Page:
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After New START
Russia’s actions prove the treaty’s critics right.


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In contrast, the Obama administration’s 2010 Nuclear Posture Review involves another 20-year moratorium on significant strategic-force modernization. The Obama administration claims it is sustaining “robust” nuclear capabilities, but “sustainment” means little more than maintaining functionality, which does not equate to effective deterrence against Russia or China. If we take the Obama program at face value, in 2030 we will have 60-year-old ICBMs, 40-year-old submarine-launched ballistic missiles (SLBMs), and 35- to 70-year-old bombers. The earliest possible follow-up to the Minuteman ICBM is in 2030. A Trident SLBM replacement is not projected until 2042. While the Obama administration pays lip service to deterrence, including extending deterrence to our allies, the effectiveness of every element of the U.S. nuclear deterrent will decline over the next 20 years. Worse still, in 2008, the Defense Science Board concluded that “industrial base skills . . . are in danger of significant further erosion in the areas of ballistic missiles.” The Obama administration’s termination of NASA’s Aries space-booster program makes this situation worse.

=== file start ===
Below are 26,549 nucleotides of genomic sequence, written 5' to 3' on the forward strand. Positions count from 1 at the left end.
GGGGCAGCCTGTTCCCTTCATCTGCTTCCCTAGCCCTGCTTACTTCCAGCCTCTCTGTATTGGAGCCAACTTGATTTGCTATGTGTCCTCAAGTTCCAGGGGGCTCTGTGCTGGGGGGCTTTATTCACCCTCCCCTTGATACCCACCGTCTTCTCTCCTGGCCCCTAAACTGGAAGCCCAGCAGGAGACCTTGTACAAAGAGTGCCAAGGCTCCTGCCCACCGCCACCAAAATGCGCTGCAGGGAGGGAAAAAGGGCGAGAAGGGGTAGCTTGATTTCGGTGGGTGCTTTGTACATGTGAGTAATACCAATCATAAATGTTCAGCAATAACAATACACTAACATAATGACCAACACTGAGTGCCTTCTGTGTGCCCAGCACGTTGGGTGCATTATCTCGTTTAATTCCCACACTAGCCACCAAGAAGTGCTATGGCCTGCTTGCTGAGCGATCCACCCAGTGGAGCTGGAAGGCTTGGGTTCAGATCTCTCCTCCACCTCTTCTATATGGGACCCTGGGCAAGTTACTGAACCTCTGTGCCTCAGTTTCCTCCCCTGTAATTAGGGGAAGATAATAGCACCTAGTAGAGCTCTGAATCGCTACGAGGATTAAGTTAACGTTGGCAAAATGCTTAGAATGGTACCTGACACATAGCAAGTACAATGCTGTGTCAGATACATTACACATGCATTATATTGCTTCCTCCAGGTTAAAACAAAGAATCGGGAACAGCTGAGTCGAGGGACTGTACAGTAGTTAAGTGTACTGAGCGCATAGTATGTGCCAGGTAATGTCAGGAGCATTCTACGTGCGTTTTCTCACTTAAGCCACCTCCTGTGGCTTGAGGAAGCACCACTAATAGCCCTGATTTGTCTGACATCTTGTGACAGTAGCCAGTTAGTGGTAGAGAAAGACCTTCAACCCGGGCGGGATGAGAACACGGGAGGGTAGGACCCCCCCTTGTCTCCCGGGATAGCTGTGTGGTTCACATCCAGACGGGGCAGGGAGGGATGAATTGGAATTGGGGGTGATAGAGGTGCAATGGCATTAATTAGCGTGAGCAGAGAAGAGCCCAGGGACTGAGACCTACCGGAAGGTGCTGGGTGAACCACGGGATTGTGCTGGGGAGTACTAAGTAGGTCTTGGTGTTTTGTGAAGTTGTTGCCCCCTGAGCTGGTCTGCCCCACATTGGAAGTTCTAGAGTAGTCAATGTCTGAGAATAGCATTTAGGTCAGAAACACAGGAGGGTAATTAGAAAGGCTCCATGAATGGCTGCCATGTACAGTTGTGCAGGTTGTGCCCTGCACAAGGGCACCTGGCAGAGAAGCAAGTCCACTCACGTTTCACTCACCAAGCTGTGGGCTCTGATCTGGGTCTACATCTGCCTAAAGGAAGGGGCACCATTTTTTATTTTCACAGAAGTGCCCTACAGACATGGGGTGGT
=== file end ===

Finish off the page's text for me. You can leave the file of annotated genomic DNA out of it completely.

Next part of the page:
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Putin’s Russia believes it is a “great power,” has a 19th-century worldview, regards the U.S. as the enemy, and is paranoid. It has about 2 percent of the world’s GNP, and yet has more nuclear weapons than the rest of the world combined. When Russia does not get its way, its leaders resort to blatant nuclear threats. Pres. Dmitry Medvedev’s threat of a “real arms race” after 2020 if Russia does not get its way on missile defense should not be ignored. The Russians are not ten feet tall, but they see themselves that way. And we are deliberately weakening our defenses. 

— Mark B. Schneider, a senior analyst at the National Institute for Public Policy, served until 2011 in the Office of the Secretary of Defense.



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